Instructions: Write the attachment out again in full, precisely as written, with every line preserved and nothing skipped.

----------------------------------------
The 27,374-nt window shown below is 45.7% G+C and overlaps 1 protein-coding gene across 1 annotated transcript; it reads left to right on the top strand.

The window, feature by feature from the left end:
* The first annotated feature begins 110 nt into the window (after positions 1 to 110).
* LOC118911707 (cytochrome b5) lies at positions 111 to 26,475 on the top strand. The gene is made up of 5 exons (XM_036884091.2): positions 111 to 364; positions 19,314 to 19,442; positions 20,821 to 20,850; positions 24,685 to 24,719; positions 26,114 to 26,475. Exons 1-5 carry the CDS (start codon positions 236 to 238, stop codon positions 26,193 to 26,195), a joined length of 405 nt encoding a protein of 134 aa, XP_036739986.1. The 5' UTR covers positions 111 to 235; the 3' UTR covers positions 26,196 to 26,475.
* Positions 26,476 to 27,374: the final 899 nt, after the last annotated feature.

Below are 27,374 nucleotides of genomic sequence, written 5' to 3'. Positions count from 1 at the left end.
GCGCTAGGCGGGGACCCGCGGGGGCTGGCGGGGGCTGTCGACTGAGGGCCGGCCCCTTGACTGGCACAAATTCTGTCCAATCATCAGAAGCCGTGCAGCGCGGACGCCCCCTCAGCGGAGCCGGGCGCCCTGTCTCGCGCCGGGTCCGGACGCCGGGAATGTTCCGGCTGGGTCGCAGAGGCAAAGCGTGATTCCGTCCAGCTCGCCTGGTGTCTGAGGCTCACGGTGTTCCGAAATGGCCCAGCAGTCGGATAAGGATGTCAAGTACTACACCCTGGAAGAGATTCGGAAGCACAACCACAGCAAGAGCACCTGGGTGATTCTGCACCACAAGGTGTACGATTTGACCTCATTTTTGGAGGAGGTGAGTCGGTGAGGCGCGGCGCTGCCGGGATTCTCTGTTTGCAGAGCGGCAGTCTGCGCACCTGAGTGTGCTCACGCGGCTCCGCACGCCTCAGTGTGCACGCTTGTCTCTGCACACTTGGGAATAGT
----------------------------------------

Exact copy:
The 27,374-nt window shown below is 45.7% G+C and overlaps 1 protein-coding gene across 1 annotated transcript; it reads left to right on the top strand.

The window, feature by feature from the left end:
* The first annotated feature begins 110 nt into the window (after positions 1 to 110).
* LOC118911707 (cytochrome b5) lies at positions 111 to 26,475 on the top strand. The gene is made up of 5 exons (XM_036884091.2): positions 111 to 364; positions 19,314 to 19,442; positions 20,821 to 20,850; positions 24,685 to 24,719; positions 26,114 to 26,475. Exons 1-5 carry the CDS (start codon positions 236 to 238, stop codon positions 26,193 to 26,195), a joined length of 405 nt encoding a protein of 134 aa, XP_036739986.1. The 5' UTR covers positions 111 to 235; the 3' UTR covers positions 26,196 to 26,475.
* Positions 26,476 to 27,374: the final 899 nt, after the last annotated feature.

Below are 27,374 nucleotides of genomic sequence, written 5' to 3'. Positions count from 1 at the left end.
GCGCTAGGCGGGGACCCGCGGGGGCTGGCGGGGGCTGTCGACTGAGGGCCGGCCCCTTGACTGGCACAAATTCTGTCCAATCATCAGAAGCCGTGCAGCGCGGACGCCCCCTCAGCGGAGCCGGGCGCCCTGTCTCGCGCCGGGTCCGGACGCCGGGAATGTTCCGGCTGGGTCGCAGAGGCAAAGCGTGATTCCGTCCAGCTCGCCTGGTGTCTGAGGCTCACGGTGTTCCGAAATGGCCCAGCAGTCGGATAAGGATGTCAAGTACTACACCCTGGAAGAGATTCGGAAGCACAACCACAGCAAGAGCACCTGGGTGATTCTGCACCACAAGGTGTACGATTTGACCTCATTTTTGGAGGAGGTGAGTCGGTGAGGCGCGGCGCTGCCGGGATTCTCTGTTTGCAGAGCGGCAGTCTGCGCACCTGAGTGTGCTCACGCGGCTCCGCACGCCTCAGTGTGCACGCTTGTCTCTGCACACTTGGGAATAGT